Friday, February 09, 2007

Loose Feathers #85

News and links about birds, birding, and the environment.

  • The American Bird Conservancy has released a list of the top twenty most threatened bird habitats in the United States. The only one present in D.C. is #19, early successional habitat in eastern forests; coastal beaches and marshes (#7) occur close by. More details are available in this pdf link. (via Wildbird on the Fly)
  • Birder's World has an update on the Florida whooping crane and future plans for the breeding program.
  • The Bush administration is considering removing the marbled murrelet population from the threatened species list. A review of population surveys by the USGS found that the population in Alaska and Canada had dropped 70% in the last 25 years.
  • A German man that beat a golden eagle for attacking his dog has been fined $23,000. The court found that he was at fault because he had approached the eagle with his dog despite being warned of its presence.
  • A great-tailed grackle has been documented in Wisconsin for the first time.
  • The Maine Department of Environmental Protection plans to reduce buffers around shorebird areas from 250 feet to 75 feet. The buffers are designed to prevent human activities such as construction or tree clearing that could affect birds negatively. (Here's an opinion piece on the subject.)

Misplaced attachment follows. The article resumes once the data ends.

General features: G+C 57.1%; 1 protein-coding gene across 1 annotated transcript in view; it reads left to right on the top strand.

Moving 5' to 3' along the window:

• Paleontologists have linked a mass extinction 33.5 million years ago to a severe drop in temperature, of about 15 degrees. The climate estimate was based on an analysis of oxygen and carbon isotopes in the teeth of fossilized mammals.
  • The U.N. Environment Programme has uploaded an atlas of environmental changes - including climate change hotspots - to Google Earth.
  • California's Ocean Protection Council proposes to add plastics to the state's Redemption Value program because of the effects of plastics on seabirds.
  • Here is a great photo of a European starling in sunlight. (Starlings tend to be a bit under-appreciated because of their ubiquity and effect on native birds, but they can be beautiful in the right conditions.)
  • A Harris's sparrow has appeared in Ohio. Harris's sparrow is a central prairie species that rarely appears that far east.